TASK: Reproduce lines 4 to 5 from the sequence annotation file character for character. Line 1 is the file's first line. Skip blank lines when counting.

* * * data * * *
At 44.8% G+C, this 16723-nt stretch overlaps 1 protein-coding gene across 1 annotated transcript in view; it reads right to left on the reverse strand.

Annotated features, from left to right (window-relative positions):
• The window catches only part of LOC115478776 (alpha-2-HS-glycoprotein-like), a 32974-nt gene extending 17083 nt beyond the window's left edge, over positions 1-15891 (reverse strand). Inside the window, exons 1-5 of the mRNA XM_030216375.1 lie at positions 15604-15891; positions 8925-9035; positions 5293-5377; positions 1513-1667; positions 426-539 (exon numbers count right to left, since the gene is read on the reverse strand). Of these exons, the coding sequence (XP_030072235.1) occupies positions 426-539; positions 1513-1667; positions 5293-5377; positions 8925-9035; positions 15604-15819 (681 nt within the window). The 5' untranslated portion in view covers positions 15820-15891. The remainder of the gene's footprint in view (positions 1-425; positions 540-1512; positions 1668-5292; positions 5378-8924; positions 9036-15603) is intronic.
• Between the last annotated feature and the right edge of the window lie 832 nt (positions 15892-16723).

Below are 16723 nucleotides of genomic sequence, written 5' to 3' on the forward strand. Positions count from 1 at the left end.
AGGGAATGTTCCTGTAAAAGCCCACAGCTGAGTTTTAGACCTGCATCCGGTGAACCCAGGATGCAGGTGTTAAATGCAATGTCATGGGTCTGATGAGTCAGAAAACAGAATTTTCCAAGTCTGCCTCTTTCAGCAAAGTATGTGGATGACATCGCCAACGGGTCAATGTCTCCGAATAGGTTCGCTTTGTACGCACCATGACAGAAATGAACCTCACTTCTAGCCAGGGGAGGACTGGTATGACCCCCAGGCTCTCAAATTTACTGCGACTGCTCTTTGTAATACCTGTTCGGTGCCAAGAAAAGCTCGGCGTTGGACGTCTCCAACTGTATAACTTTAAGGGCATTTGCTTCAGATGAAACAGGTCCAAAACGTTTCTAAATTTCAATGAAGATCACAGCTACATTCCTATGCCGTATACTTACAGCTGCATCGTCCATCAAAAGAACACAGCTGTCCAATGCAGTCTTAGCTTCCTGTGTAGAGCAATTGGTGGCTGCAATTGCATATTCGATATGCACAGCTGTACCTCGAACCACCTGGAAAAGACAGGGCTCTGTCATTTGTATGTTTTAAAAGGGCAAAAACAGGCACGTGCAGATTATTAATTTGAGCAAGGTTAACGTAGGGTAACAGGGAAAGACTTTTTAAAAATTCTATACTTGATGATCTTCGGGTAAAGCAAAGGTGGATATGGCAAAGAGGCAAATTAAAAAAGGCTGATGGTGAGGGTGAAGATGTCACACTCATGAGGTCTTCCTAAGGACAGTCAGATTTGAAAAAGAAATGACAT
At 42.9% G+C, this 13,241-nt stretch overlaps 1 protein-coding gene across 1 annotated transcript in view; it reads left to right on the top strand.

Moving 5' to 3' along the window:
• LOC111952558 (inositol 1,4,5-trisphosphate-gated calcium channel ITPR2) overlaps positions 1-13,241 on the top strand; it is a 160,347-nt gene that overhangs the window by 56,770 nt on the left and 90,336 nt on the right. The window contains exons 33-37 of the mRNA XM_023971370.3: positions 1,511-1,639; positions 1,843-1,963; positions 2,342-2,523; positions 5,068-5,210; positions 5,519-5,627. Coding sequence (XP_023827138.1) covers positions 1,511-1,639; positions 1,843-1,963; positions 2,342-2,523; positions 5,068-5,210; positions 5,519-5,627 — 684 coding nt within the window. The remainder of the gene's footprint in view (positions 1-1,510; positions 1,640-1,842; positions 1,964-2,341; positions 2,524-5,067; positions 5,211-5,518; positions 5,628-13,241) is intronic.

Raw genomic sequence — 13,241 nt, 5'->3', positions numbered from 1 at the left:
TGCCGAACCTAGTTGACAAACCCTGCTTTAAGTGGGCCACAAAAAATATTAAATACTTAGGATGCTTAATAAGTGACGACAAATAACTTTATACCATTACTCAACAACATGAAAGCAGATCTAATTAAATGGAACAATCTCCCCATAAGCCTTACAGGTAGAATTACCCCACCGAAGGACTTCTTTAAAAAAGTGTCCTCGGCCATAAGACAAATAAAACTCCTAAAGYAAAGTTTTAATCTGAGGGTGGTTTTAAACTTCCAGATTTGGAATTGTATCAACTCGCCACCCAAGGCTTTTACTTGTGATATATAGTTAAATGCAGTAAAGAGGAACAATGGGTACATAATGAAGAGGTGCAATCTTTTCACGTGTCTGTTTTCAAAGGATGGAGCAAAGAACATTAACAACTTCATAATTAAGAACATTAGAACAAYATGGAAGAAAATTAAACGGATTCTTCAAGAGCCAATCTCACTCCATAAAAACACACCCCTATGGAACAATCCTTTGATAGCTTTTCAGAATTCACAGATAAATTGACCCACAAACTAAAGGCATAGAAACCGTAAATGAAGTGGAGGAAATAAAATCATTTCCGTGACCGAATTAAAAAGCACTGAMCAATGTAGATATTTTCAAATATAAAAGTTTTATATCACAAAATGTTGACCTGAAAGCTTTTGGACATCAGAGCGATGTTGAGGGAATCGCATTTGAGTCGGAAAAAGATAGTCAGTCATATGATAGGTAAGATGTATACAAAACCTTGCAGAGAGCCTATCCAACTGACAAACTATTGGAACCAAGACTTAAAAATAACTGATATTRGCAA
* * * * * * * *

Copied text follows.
• Between the last annotated feature and the right edge of the window lie 832 nt (positions 15892-16723).

Below are 16723 nucleotides of genomic sequence, written 5' to 3' on the forward strand. Positions count from 1 at the left end.